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Help me plan my veggie patch please

Our garden was previously overgrown for 20yrs.  Any trees were removed before we bought it 18mths ago.   Its west facing, but due to no trees/no nearby houses, the area for a veg patch gets the most sunlight.  Its 7x5m (23ft x 16ft), but could be extended out a bit farther, to go around the water tank in the pic if needed.  There is another section about 1/3 this size I could also use if needed.

I've read mixed things about which aspect the beds should lay?  Parallel to the fence or perpendicular? (Sun in behind me from where I took the pic).

This is what I've currently grown in pots (yes, pots!) and would like to include in the patch next year. I've only been growing veg for 2yrs so am a complete novice and never grown in an actual vegetable patch:
- runner beans
- dwarf or full sizes beans
- kuri squash
- potatoes
- onions
- cucumber
- tomatoes
- horseradish (needs a contained bed)
- Jerusalem artichokes (needs a contained bed)
- radishes 
- courgette
- chillies
- aubergine

- raspberries
- strawberries
- rhubarb

In the ground, I might try other veg too (carrots/parsnip/brassicas), but the above list seems too large already for the space I have- despite having success in pots.  I'm guessing taller things go nearer the fence and lower things towards the front?  I've also thought about espalier fruit trees along the fence line behind the veg patch.  Would that work?

Ground soil is clay, but small, sandy pockets in parts.  The pic shows the area with just top soil- the original soil being dug up to remove previous concrete and bags of buried rubbish!

Any advice re bed shapes, design, orientation, where to put what, lessons learnt would be very much appreciated.  :)


Coastal Suffolk/Essex Border- Clay soil


  • As always you will be told to add as much organic material as possible. We are on heavy clay but been here since 1978 and still adding it!
    We add our own compost and still feel as though we are growing in clay.
    Can't give you advice on size/shape etc as you are there and will see the sun/winds etc in your own garden.
    Just give it a go as to what you feel is right.
    We grow most of what you have said but aubergines, chillies, cucumbers etc are grown in our polytunnel.
    Go for it, nothing like having your own home grown.

  • nick615nick615 Posts: 1,458
    Assuming you took your pic around the middle of the day, rows should be perpendicular so that the sun shines up the rows and everything gets its share.  As to the range of crops you're having success with, to me its over ambitious, i.e. you've only got room for literally a few of each?  For sheer efficient use of space, I'd major on one or two of the same crops every year, e.g. runner beans and onions moving round the plot, plus a stationary rhubarb.  Careful preparation of a runner bean pit each year will greatly assist with soil improvement, and onions are rewarding for their lasting character.  Two pics attached for beans and an onion mat.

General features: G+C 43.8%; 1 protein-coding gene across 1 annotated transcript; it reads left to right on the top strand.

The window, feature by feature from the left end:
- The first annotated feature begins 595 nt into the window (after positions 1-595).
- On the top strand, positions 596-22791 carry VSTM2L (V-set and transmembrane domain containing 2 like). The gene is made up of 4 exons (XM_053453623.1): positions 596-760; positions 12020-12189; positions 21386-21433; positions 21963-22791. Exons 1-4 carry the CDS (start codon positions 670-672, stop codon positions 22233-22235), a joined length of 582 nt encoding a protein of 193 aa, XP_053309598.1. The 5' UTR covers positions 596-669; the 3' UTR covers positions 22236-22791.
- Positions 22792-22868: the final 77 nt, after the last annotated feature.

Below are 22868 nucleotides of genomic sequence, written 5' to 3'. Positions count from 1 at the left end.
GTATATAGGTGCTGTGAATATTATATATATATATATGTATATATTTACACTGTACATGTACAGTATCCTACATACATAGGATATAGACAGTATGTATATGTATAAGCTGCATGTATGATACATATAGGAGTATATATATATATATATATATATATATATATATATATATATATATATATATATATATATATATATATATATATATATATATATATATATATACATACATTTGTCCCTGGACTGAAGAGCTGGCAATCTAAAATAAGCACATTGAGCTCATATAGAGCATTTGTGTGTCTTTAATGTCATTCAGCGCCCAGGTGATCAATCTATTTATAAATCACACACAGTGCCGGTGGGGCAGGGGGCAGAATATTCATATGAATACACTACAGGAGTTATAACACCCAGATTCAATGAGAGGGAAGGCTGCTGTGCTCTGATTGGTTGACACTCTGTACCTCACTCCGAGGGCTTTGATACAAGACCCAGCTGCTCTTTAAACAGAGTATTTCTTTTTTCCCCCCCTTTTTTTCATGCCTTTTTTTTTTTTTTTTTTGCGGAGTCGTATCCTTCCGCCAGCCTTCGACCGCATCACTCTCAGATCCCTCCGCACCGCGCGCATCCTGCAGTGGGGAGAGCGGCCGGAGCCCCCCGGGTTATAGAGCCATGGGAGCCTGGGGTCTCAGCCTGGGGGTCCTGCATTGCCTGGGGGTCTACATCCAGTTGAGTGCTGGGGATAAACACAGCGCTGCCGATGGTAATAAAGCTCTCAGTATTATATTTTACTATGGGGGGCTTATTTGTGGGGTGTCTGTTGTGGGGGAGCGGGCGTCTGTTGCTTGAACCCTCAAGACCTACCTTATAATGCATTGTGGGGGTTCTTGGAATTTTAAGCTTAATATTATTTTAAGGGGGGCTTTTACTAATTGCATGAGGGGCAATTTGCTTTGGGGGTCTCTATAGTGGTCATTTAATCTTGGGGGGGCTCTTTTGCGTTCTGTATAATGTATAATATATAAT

• You could allocate one area as a fruit area which remains static permanently. Even put in a netting cage to protect the fruit. Then divide your ground up into beds for all round access with paths between. The beds can be shaped to fit into your plot if it is not a regular rectangle or square. You can rotate your crops around the beds. If you only need a few plants of each veg. there is no reason why you can't grow the wide list of your choice. Be aware of spacing, air circulation, light, plant size, and water requirements. Overcrowding will produce spindly non-productive plants. Some squash and courgettes etc. can grow huge and make a lot of shade with their huge leaves.
    You have good productive soil with clay, it will need plenty of organic compost and grit dug into it to open it up to make it friable. 
  • Nanny BeachNanny Beach Posts: 8,586
    Lots of good advice here. Do you know about the 3 year rotation?  We have divided the veg plot in 6 compartments. Yes fruit separate and cage or netting. What about some small fruit trees. Start getting in the compost and manure now for the winter,then you can make a plan for next spring.i know some folk on here use spreadsheets I use a pretty notebook as a gardening almanac.
  • You could also buy a soil testing kit from your local garden centre to test your soil to see if there are any specific deficiencies. When I first moved here I was so concerned because I didn't see a single worm when digging. I did a soil test and discovered virtually no nutrients etc. Also, my soil is very slightly acidic.
    Clay soil is usually reasonably fertile but it might be an idea to check.
  • Thank you for all the suggestions, ideas and tips.  Now off to look up onion mats, soil testing kits and more  :)
    Coastal Suffolk/Essex Border- Clay soil
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